World enough and time

A casual acquaintance once explained how she managed to have the time and resources to paint.

“Painting was my passion,” she said. “I was pretty good, too. Then I had kids, and with my family, my husband, my job, I didn’t paint for years. The kids are grown, I’m retired and my husband encourages me. He even built me a studio. So I paint.”

She shrugged and turned away. “But it’s all gone now.”

That was years ago. As I write this, I feel the same shudder as when she told me.

Yesterday I spent hours looking for contracts for a couple of old published stories. Instead, I found boxes—the kind that holds ten reams of paper—boxes full of my words. Finished and unfinished stories and novels, notes on stories and novels, notes on writing classes and techniques, charts, lists… As I came across each item, I remembered clearly how and when I worked on it. I remembered each idea.

Only a few ideas grew into completed stories and only a few of those stories were published. Why?

Here are a couple of possibilities:

My job’s one deadline after another and I resent carrying that over to my writing.

During my window of opportunity when my kids were little and I wasn’t working full time, my stories began to get published. Then life happened: family member’s serious illness, divorce, demanding new job, bought/lost house, two cross-country moves and more.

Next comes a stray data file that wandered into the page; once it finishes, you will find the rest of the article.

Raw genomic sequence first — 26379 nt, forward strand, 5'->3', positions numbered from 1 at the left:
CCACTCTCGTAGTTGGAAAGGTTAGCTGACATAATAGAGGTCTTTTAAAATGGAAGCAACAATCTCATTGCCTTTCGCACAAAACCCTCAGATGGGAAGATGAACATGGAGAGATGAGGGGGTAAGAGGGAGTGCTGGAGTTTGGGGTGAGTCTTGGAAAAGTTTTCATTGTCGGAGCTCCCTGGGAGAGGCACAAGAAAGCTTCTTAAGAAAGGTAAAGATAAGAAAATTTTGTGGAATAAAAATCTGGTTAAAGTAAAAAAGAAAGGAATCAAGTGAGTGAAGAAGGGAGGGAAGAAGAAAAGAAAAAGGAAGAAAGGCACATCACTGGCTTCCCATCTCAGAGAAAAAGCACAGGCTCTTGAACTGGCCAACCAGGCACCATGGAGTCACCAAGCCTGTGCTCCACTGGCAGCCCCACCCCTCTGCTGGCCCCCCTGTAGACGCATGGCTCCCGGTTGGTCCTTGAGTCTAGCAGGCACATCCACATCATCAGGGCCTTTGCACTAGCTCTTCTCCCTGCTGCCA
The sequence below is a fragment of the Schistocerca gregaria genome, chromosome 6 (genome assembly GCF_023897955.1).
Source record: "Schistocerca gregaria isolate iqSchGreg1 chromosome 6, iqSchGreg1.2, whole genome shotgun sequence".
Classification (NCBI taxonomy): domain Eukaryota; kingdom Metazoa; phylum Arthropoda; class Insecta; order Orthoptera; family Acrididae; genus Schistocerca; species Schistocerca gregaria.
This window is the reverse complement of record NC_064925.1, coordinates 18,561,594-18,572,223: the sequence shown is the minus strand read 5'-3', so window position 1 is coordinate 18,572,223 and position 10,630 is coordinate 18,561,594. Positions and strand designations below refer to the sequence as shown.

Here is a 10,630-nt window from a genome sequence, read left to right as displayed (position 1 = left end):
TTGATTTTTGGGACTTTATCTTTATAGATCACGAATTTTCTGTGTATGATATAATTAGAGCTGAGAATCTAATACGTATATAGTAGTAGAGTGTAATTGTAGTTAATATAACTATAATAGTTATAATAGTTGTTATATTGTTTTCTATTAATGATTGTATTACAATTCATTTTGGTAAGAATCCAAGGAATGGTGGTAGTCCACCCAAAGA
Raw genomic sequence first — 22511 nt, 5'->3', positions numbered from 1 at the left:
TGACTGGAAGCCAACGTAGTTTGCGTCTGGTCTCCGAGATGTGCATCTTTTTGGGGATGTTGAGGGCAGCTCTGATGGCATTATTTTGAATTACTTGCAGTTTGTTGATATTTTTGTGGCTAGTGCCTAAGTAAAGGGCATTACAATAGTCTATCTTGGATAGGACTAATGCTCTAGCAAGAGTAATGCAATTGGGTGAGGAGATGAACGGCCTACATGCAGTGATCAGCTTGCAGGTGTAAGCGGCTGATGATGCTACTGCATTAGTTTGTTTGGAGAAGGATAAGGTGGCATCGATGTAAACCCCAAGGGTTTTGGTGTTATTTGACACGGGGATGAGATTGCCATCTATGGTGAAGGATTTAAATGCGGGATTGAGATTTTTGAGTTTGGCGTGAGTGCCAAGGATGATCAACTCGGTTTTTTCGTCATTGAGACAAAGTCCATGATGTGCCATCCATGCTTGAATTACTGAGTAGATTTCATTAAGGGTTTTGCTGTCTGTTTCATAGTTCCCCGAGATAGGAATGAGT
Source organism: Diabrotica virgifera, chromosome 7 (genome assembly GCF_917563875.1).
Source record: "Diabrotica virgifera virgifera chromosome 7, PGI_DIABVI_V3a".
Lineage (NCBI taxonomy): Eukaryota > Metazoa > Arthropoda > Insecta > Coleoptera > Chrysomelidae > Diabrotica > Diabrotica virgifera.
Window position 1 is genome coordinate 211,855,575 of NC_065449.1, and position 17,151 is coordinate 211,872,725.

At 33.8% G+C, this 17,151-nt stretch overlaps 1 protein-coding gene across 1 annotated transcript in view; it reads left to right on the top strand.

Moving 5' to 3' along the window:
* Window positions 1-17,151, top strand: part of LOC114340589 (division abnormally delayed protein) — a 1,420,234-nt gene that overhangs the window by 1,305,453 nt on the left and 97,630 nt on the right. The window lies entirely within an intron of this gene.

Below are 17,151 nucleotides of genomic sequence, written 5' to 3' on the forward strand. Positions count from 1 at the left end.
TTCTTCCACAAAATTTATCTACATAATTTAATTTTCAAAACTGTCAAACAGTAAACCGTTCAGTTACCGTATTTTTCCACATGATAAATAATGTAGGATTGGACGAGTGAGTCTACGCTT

These feel more like excuses than reasons, though. Some people overcome much greater difficulties and succeed.

At least I haven’t given up. I’m close. Work and study have improved my writing tremendously.

I’m doing something wrong.

What are you doing right—or wrong?

By S.J. Driscoll

2 thoughts on “World enough and time

  1. I have found that the surest way to kill our creativity is to blame ourselves for not having created more art. I can be chugging along writing little bits here and there, making progress, even if it’s slow, but once I start to chastise myself for not writing more, it seems as though the inkwell has run dry. Whatever you do, don’t blame yourself for not writing more yesterday. Just carve out a space, however large or small, to write today.

    • You’re right, Janelle. What I want to create or imagine I should create is always going to be more than I can create. Maybe the same imagination that leads me to write is also choking me. I never looked at it that way. Thanks.

Comments are closed.